Owner occupiers see opportunity – Siobhan Hayden

There has been a lift in the value of owner-occupied dwellings.  It’s increased slightly month on month.   Is it a reflection of maybe a drop-off in investor borrowing? Siobhan Hayden, the COO for HashChing is here to talk about that.
Kevin:  Some good news: there has been a lift in the value of owner-occupied dwellings. It’s increased slightly month on month. Joining me to talk about this and the impact of that is Siobhan Hayden, who is the COO for HashChing.
Siobhan, not a real surprise here, but is it a reflection of maybe a drop-off in investor borrowing?
Siobhan:  Yes, definitely. The first-home owner activity, we’ve been seeing a gradual increase, particularly in New South Wales and Victoria, since the changes to stamp duty provisions in July last year. And of course, the macroprudential measures to curb investment lending and interest-only features, etc. has seen that decline. So yes, we’re seeing a complementary balance point.
Kevin:  Are we seeing a few people move away from the big four banks?
Siobhan:  We’re definitely seeing that in HashChing, particularly off the back end of some of the press articles last year around some of the cultural points of banks’ behavior. I think people are realizing that their commitment to a particular brand as an individual is not really paying them dividends. What would you call it? Their bank loyalty doesn’t seem to pay any returns these days.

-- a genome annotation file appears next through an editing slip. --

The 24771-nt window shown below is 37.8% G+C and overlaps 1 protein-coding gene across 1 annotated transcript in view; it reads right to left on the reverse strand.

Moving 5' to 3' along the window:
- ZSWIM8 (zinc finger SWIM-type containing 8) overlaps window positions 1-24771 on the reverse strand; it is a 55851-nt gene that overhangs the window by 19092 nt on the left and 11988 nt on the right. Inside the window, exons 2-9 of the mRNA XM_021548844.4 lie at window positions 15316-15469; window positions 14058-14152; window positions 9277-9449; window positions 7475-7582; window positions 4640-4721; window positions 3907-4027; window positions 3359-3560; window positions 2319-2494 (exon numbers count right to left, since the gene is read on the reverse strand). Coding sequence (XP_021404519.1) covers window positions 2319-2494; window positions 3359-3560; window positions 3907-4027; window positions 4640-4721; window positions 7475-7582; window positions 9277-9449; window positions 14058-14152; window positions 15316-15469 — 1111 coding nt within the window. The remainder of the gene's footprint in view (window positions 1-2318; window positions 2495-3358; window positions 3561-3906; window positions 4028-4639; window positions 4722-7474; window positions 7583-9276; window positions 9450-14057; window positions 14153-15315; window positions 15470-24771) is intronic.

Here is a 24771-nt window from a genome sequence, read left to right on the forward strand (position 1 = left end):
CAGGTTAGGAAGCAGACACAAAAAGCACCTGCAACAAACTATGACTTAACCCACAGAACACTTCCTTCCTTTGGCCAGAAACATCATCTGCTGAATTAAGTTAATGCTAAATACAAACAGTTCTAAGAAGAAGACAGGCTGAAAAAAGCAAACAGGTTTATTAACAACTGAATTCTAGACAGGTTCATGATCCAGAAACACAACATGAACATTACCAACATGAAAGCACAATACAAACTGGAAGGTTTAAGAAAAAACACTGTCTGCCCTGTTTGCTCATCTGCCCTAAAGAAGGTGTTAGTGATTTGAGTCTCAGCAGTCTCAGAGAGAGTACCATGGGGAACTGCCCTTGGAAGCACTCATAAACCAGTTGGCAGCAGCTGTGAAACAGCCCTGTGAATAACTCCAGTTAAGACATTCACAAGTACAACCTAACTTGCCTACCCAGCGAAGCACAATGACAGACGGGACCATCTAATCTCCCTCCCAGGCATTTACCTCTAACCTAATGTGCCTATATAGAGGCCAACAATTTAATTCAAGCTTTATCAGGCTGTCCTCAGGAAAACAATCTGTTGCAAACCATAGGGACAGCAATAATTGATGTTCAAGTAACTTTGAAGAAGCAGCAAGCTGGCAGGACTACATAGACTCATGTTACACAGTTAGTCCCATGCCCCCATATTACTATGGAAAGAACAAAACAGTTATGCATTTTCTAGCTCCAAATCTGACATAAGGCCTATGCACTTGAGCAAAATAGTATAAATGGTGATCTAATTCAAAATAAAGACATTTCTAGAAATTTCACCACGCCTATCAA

Kevin:  We’re seeing a softening in house prices as well. It’s led to increased home loan activity for owner-occupiers and investors.
Siobhan:  For first-home owners, absolutely. That’s what we’re seeing, definitely. We did a survey in February of 780 home loan repayers – 58% of them were first time owners – and found some different trends, particularly their concern around the value of homes and seeing that shift and change in New South Wales and Victoria, but also around the challenge of actually getting the loan and finding the right deal, which doesn’t surprise us. There’s so much on the Internet about property prices and deals, it’s all very confusing.
Kevin:  Siobhan, just before we leave this topic, what did you learn about stress in your survey?
Siobhan:  We identified that a large proportion of people are quite stressed currently, even though we have historically low interest rates, which is quite concerning. All economic indicators suggest that the cash rate won’t increase until probably early 2019. However, if people are already making sacrifices – which is what we found – to make sure that they can make their mortgage repayments, obviously any movement… We found that nearly 18%, even a $50 to $59 per week increase would be considered unaffordable.
Kevin:  Wow, that’s very marginal, isn’t it?
Siobhan:  It is.
Kevin:  Is that a reflection on the banks not doing their due diligence and maybe protecting the borrower more?
Siobhan:  We also found – which is obviously a normal correlation – the higher the interest rate currently being paid by a mortgage repayer, the more likely they are to obviously be contributing more of their income, which makes perfect sense. But we also found it’s very common for male applicants to take a secondary income stream through the shared economy – like Uber driving or such things or Airbnb – to income to complement their income to pay their mortgage.